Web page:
Nucleic Acids

An Introduction to Nucleic Acid

Much like you would record your favourite songs on a tape in the 90s, so is our genetic information encoded in our cells, in the form of RNA and DNA. These are made of polymers of repeating units, with acidic properties. The term “nucleic acid” is used to describe these large molecules in our cells that hold so much vital information about us, our lineage and genetic setup.

Thus, nucleic acids are defined as large macromolecules that store, encode and transmit genetic data from one generation to another.

Let us find out more about nucleic acids and their structure and properties.

Nucleic Acids Structure

These vital macromolecules are typically made of oxygen, nitrogen, hydrogen, phosphorus and most importantly, carbon. They are long-chain polymers that consist of monomeric units called nucleotides. Each nucleotide comprises a phosphate group, a 5-carbon sugar and a specific nitrogen base. 

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In a nucleotide, if the sugar happens to be a ribose, then the polymer is called ribonucleic acid or RNA. Likewise, if the sugar is deoxyribose, it is called deoxyribonucleic acid or DNA. These are the most vital of all biomolecules present in living organisms. Found abundantly in all living organisms, they help encode, create and transmit the codex of genetic information of every cell in every organism. Furthermore, this encoded information is transmitted through the nucleic acid structure of DNA and RNA.

A string of nucleotides is bonded together to form the helical backbones of these nucleic acids. Typically, DNA consists of two such backbones while RNA consists of one. These further assemble into chains of base-pairs of nucleobases. Nucleobases are prominently of four types: adenine, guanine, cytosine, uracil and thymine. Note that uracil is found only in RNA while, thymine is present only in DNA.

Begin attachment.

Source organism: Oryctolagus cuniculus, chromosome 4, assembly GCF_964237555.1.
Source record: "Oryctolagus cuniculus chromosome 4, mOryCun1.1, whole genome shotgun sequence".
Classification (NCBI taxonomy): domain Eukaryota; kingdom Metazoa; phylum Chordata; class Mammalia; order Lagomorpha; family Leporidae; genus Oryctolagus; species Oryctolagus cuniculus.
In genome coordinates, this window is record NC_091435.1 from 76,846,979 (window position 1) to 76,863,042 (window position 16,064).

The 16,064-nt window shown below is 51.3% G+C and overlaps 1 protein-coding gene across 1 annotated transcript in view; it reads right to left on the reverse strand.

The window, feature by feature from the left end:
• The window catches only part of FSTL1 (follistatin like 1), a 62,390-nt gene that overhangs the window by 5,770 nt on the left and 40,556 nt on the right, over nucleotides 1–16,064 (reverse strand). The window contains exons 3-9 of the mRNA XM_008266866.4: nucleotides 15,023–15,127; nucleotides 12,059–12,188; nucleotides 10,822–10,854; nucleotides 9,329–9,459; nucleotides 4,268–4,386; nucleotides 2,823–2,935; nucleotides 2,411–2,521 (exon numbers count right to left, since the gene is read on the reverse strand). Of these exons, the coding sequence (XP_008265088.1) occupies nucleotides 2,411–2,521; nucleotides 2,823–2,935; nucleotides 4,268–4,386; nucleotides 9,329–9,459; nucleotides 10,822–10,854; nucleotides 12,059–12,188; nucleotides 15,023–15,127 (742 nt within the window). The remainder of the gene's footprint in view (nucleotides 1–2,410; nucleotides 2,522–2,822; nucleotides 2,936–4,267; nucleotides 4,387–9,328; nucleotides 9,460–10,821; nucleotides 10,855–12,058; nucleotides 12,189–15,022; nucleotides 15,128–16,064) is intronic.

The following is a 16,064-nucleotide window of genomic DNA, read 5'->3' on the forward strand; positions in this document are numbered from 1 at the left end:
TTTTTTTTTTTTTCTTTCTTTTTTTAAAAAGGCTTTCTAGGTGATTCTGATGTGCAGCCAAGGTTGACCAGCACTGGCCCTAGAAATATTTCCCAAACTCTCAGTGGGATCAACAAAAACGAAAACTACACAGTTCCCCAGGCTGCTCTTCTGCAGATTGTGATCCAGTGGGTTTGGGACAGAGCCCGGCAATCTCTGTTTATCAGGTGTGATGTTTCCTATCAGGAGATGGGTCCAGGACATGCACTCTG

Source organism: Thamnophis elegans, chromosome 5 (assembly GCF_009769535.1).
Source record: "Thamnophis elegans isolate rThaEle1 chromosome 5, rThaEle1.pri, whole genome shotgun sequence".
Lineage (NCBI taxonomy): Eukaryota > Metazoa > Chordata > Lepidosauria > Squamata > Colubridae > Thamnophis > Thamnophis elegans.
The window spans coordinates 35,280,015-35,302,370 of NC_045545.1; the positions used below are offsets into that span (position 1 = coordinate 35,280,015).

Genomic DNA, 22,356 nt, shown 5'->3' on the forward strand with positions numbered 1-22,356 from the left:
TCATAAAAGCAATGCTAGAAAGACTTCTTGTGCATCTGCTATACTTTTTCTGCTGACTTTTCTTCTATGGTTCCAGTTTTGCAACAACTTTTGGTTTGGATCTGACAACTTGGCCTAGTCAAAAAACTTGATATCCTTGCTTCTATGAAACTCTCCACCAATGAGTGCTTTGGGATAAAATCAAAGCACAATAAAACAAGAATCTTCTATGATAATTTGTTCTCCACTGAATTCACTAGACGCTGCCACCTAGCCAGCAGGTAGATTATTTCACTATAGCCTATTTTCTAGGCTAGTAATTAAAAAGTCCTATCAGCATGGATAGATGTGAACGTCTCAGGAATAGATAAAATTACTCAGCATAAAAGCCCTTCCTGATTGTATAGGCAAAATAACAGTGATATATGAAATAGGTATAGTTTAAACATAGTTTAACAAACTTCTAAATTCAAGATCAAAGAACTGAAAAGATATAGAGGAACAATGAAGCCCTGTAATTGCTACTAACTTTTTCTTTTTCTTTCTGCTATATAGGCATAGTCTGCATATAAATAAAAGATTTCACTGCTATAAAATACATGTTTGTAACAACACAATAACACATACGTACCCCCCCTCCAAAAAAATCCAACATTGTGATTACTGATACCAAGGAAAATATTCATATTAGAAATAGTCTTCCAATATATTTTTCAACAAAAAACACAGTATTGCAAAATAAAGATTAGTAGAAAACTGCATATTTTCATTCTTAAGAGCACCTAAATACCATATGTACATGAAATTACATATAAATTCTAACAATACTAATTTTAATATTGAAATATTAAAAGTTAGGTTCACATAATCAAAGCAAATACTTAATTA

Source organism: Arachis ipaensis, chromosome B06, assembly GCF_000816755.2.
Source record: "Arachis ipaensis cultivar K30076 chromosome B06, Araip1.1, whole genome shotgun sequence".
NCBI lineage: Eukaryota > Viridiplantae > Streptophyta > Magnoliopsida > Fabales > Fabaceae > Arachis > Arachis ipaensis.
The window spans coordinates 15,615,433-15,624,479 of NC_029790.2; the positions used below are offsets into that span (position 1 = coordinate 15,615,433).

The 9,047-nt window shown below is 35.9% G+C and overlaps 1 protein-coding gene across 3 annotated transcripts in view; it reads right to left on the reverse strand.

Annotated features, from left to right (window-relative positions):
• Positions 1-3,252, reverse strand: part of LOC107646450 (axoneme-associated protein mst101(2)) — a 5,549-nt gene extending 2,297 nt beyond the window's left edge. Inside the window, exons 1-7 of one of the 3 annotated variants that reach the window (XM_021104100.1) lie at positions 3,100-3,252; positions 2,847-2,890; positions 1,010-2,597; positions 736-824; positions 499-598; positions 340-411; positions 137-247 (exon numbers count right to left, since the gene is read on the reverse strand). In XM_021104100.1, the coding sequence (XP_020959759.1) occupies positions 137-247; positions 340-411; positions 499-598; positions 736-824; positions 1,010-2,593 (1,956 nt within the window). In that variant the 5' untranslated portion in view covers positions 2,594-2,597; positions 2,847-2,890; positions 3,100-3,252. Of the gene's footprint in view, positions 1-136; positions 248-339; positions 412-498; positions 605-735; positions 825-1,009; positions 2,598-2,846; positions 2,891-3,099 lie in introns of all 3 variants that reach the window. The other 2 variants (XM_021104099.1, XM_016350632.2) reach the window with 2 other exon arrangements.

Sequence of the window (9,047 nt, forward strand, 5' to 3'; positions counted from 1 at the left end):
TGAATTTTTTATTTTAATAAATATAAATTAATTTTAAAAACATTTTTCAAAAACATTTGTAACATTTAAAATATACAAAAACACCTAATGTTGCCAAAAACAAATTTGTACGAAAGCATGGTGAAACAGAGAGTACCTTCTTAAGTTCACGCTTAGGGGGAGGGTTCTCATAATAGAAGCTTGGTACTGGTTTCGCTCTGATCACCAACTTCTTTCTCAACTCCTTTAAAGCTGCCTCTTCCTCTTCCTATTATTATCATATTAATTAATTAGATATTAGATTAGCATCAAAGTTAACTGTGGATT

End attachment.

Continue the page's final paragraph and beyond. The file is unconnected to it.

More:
Through a combination of several processes that include protein synthesis using amino acids, the sequences of these nucleobases allow nucleic acids like DNA to store and encode the body's genetic information.

Pop Quiz 1

  1. Which of these is a sugar group present in DNA?

  1. Ribose

  2. Thymine

  3. Deoxyribose

  4. Uracil

Nucleic Acids Types

As we mentioned earlier, there are two major types of nucleic acids commonly found in living organisms. These are deoxyribonucleic acid (DNA) and ribonucleic acid (RNA). DNA is the primary genetic material that is the source of all genetic information in living organisms. From the smallest unicellular bacteria to multicellular animals such as elephants and human beings, each of these contains DNA in their cells. DNA is also present in the nuclei of eukaryotes as well as in plants, in chloroplast and mitochondria.

Prokaryotic organisms, however, do not have their DNA enclosed in a membranous coat. In such organisms, the DNA is found freely-floating in the cytoplasm.

The genetic machinery of each cell, in its entirety, is known as a genome. The study of genomes, on the other hand, is known as genomics.

Activity: Find out from the Internet how each DNA or RNA strand in a cell is packed. Discuss it with your friends and teacher.

DNA Nucleic Acid

  • In combination with histone proteins, DNA forms a chemical complex called chromatin in the cells of eukaryotic organisms.

  • This, however, does not occur in prokaryotes.